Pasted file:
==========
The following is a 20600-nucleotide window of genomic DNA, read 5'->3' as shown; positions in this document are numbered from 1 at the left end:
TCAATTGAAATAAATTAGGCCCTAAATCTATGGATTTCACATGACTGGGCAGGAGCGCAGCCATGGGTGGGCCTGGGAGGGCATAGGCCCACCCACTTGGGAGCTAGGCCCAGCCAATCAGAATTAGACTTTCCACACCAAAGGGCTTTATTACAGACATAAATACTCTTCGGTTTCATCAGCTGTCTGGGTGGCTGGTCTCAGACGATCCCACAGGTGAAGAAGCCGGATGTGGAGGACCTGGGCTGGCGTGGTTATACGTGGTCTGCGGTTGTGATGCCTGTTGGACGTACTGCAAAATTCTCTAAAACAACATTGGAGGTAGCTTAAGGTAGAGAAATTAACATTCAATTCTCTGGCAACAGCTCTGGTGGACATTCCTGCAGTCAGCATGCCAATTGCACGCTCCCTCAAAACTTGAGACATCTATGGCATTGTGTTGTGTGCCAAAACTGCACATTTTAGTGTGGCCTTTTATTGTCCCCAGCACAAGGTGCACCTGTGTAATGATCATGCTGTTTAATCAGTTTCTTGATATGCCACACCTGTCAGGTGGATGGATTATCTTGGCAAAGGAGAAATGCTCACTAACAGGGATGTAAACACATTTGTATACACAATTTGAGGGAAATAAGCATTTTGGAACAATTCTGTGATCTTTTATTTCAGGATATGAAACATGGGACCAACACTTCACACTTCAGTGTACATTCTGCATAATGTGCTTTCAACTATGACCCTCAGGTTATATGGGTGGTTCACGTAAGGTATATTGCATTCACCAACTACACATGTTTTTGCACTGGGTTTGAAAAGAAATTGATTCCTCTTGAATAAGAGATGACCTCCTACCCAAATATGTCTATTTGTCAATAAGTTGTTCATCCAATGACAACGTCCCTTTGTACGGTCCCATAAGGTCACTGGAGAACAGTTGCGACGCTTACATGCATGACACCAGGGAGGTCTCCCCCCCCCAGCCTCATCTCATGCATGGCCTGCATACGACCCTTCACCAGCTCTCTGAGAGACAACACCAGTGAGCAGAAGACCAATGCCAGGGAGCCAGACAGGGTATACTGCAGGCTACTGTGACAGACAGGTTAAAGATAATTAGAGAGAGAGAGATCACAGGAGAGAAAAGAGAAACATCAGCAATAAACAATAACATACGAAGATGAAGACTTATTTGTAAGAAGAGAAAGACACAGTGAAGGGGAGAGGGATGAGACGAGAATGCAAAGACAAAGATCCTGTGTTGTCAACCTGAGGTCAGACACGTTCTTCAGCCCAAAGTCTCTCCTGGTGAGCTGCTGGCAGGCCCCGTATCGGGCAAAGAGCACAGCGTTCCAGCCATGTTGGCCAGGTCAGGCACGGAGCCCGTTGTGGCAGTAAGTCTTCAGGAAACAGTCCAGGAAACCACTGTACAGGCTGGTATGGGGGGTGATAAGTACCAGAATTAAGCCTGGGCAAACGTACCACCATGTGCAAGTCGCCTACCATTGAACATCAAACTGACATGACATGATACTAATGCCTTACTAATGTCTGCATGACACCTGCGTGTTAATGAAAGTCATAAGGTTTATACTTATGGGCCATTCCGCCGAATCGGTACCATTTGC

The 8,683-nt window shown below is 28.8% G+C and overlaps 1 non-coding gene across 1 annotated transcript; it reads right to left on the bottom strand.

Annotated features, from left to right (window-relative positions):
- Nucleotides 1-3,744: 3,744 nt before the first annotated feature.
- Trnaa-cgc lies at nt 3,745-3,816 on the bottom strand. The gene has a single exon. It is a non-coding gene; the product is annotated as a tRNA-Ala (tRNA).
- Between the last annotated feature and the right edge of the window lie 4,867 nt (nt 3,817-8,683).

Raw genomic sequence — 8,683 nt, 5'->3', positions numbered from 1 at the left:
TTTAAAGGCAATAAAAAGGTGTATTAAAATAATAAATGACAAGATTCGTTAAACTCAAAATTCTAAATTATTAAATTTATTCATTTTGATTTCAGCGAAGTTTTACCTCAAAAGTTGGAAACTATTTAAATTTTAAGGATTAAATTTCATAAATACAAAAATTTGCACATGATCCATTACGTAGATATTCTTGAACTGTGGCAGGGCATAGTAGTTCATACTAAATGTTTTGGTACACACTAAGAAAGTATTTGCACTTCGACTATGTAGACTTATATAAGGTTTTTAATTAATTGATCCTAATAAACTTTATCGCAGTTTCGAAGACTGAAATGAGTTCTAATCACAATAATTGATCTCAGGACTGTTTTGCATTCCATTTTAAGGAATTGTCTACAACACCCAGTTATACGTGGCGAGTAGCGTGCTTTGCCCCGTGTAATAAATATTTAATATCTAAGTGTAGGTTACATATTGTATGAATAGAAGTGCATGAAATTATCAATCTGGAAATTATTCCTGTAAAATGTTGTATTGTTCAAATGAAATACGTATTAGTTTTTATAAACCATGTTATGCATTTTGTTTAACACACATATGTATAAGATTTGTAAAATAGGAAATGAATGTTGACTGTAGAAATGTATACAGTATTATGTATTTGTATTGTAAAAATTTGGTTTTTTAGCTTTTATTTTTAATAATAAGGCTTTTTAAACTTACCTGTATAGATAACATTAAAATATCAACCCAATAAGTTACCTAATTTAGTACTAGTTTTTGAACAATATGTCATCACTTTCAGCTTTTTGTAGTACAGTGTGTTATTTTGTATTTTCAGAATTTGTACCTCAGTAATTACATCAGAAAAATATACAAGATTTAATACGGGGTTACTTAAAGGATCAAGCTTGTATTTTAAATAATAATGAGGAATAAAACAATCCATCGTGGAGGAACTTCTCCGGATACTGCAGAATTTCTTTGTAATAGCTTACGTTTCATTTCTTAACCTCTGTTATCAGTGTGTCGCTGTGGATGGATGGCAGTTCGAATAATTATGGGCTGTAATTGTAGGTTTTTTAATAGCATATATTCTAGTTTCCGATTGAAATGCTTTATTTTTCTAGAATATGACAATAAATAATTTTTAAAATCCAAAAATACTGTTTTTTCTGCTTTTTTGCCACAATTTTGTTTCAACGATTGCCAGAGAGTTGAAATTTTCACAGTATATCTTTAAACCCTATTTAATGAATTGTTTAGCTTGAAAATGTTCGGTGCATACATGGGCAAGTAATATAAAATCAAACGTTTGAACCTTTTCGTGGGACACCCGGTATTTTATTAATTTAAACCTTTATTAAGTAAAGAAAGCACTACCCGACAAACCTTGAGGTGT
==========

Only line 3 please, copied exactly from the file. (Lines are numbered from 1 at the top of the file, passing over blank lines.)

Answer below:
The 8,683-nt window shown below is 28.8% G+C and overlaps 1 non-coding gene across 1 annotated transcript; it reads right to left on the bottom strand.